• Cab Ride From Hell -- BNSF Cornfield Meet on Tape

  • Discussion related to BNSF operations. Official site: BNSF.COM
Discussion related to BNSF operations. Official site: BNSF.COM

Moderator: Komachi

  by EMTRailfan
 
I'm guessing that mgt. has had it removed. I can't find it on YouTube now either.

  by enjoythesilence
 
it hasn't been deleted off of youtube. you just have to type in cornfield meet in the search area and it will be the only one to show up.

  by uhaul
 
Why does the tape stop right after impact? Is the white noise about 25 seconds in brake squeal?
I can be easily confused and I think this is one of those cases.
The train with camera did nothing wrong. Am I correct?
The train with the wide nosed BNSF unit was breaking rules. Am I correct?

http://www.youtube.com/watch?v=oXUSUAYMwWQ
  by Ocala Mike
 
uhaul, that appears to be the case, i.e., the train in the camera's view has "* the bed" and run a stop signal. What I don't understand is why the two locomotive crews were not in radio contact with each other at the "meet."

  by Dieter
 
Thanks for the show, guys. That was a rip and I'm glad nobody got hurt. I bet the guy who got hit will never stop that close to a switch again in his career.

D/
  by UPRR engineer
 
Ocala Mike wrote:....... What I don't understand is why the two locomotive crews were not in radio contact with each other at the "meet."
Because they were running on signal indication buddy.

Thats the kicker about working on the railroad, you can be doing everything right like your supposed to, like the crew with the camera was, and still get killed because someone else wasnt "doing it right".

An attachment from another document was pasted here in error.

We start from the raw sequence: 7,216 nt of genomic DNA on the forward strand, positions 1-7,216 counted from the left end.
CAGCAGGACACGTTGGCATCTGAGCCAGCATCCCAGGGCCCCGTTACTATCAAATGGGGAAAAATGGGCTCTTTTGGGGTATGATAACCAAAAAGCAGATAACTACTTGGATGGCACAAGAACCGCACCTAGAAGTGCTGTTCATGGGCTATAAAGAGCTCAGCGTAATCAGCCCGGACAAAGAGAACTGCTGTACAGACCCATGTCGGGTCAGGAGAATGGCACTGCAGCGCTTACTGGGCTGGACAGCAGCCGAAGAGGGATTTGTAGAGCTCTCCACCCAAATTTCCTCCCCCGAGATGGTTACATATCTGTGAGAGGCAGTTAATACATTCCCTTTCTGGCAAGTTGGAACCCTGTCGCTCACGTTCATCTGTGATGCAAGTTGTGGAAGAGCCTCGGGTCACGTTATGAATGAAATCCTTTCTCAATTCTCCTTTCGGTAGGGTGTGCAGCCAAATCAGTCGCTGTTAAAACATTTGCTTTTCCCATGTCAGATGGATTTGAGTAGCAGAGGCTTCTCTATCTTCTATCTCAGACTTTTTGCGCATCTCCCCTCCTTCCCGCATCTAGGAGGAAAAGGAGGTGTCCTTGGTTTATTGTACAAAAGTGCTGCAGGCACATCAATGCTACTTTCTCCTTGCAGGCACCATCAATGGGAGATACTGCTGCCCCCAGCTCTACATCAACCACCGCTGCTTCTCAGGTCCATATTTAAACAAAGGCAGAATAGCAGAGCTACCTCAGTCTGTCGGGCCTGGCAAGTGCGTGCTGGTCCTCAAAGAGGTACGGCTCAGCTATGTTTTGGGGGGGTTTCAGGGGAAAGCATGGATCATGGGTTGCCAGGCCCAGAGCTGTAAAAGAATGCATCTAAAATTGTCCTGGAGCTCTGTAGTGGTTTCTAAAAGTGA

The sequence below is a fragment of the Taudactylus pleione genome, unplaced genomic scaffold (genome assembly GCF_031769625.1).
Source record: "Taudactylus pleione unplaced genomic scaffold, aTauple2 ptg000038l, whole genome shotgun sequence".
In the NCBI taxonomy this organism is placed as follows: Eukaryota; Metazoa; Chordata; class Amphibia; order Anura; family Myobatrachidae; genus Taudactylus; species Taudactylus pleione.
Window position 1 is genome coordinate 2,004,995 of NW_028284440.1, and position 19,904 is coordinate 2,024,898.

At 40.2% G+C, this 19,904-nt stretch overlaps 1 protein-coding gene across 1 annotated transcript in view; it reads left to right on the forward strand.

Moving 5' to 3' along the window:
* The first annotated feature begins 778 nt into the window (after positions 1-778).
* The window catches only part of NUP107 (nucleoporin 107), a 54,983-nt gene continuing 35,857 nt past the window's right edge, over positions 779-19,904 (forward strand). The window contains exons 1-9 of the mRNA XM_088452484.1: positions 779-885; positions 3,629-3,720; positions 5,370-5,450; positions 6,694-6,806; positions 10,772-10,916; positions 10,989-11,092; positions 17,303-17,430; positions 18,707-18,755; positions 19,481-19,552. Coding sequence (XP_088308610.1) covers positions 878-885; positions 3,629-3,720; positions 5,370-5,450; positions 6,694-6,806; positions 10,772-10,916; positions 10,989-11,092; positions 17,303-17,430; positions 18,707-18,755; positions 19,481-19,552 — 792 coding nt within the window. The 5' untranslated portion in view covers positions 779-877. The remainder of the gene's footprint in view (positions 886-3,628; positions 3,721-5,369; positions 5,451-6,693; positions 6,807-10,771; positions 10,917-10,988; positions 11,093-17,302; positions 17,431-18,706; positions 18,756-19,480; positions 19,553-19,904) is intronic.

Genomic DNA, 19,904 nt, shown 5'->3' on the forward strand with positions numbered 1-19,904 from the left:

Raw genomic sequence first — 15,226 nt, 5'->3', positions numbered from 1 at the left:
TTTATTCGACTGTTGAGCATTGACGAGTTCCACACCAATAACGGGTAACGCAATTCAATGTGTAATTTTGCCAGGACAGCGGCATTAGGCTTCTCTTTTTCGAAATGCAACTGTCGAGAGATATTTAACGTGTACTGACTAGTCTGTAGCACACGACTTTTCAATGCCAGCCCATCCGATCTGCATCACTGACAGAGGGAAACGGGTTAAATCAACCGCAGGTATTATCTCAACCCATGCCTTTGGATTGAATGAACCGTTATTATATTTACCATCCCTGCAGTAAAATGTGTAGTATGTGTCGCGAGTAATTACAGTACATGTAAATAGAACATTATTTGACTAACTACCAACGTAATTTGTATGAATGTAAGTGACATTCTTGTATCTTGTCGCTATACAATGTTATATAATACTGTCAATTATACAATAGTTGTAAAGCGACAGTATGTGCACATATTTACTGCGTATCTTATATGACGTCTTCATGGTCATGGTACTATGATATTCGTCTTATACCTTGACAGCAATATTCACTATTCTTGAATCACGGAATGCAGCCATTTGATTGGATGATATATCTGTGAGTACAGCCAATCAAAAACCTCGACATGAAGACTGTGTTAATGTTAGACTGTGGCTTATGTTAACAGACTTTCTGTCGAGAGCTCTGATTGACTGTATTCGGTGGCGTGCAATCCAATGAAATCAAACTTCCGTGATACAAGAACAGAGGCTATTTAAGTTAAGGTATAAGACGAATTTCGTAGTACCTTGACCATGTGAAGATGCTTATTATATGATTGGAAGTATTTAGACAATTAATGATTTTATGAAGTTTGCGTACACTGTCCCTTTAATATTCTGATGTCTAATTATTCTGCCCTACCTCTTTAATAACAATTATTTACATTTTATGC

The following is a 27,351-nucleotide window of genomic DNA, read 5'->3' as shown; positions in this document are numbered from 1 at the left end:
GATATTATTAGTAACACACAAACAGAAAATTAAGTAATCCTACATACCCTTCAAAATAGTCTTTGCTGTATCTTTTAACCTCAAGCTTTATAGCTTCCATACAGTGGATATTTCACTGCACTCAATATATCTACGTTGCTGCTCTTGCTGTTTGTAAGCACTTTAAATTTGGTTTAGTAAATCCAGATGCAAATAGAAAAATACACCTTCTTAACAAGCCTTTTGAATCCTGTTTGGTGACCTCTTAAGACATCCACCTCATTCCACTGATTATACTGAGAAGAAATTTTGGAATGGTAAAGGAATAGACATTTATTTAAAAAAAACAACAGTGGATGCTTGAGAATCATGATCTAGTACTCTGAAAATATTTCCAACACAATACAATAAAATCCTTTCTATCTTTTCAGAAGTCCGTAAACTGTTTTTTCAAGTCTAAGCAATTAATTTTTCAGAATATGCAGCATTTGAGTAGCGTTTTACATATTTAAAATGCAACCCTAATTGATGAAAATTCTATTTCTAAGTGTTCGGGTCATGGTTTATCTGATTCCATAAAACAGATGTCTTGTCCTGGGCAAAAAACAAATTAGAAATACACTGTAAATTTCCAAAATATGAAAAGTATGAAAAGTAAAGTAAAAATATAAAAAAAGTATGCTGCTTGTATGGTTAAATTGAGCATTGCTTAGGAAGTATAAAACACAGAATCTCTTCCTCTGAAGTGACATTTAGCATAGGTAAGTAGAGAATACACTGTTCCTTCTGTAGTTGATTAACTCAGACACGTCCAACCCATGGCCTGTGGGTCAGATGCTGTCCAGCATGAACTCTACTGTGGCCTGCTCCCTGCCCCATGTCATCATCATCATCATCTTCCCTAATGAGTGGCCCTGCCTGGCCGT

There are times when two trains must talk before they can share the same "track". But everyday railroading aint like that. What you pretty much saw was like you in car going threw an intersection with a green light and having someone else run a red and T-Bone you, and me ask why you did call them on your phone and tell them your coming threw on a green? You just take the signals as you see them....

  by RussNelson
 
Dieter wrote:I bet the guy who got hit will never stop that close to a switch again in his career.
Watch it again. They weren't stopped. You can see them jump.
  by Ocala Mike
 
Got you loud and clear, UPRR Engineer. The signals rule, as they should.

dieter, it's not that the guy was stopped TOO CLOSE to the switch, it's that he wasn't stopped at all! Got a feeling that crew is on the railroad equivalent of the "rubber gun squad," maybe on some yard detail somewhere where they can't do too much damage.

  by silver 60
 
Im a conductor for the UP and seeing this video is very disturbing , I know alot of people on here are railfans and enjoy every thing about the railroad. But i must say for the guys who run the rail to see this is very very bad I hope nobody that is a trainman ever has to go through this at any level . Diverging clear then boom signal drops out ALL RED thats scary stuff man .

  by silver 60
 
UPEngineer , watched video a couple of times and I wonder how long that oncoming train was when you see the the signal at the control point at first it is a Diverging Aproach meaning the oncoming train hasnt cleared up yet then for a very short time its a Diverging Clear maybe a couple of hundred feet then he passes the circut and the signal drops out . I knwo you know what the signals mean just explaining them somewhat for people who dont . Just an observation ..

  by GN 599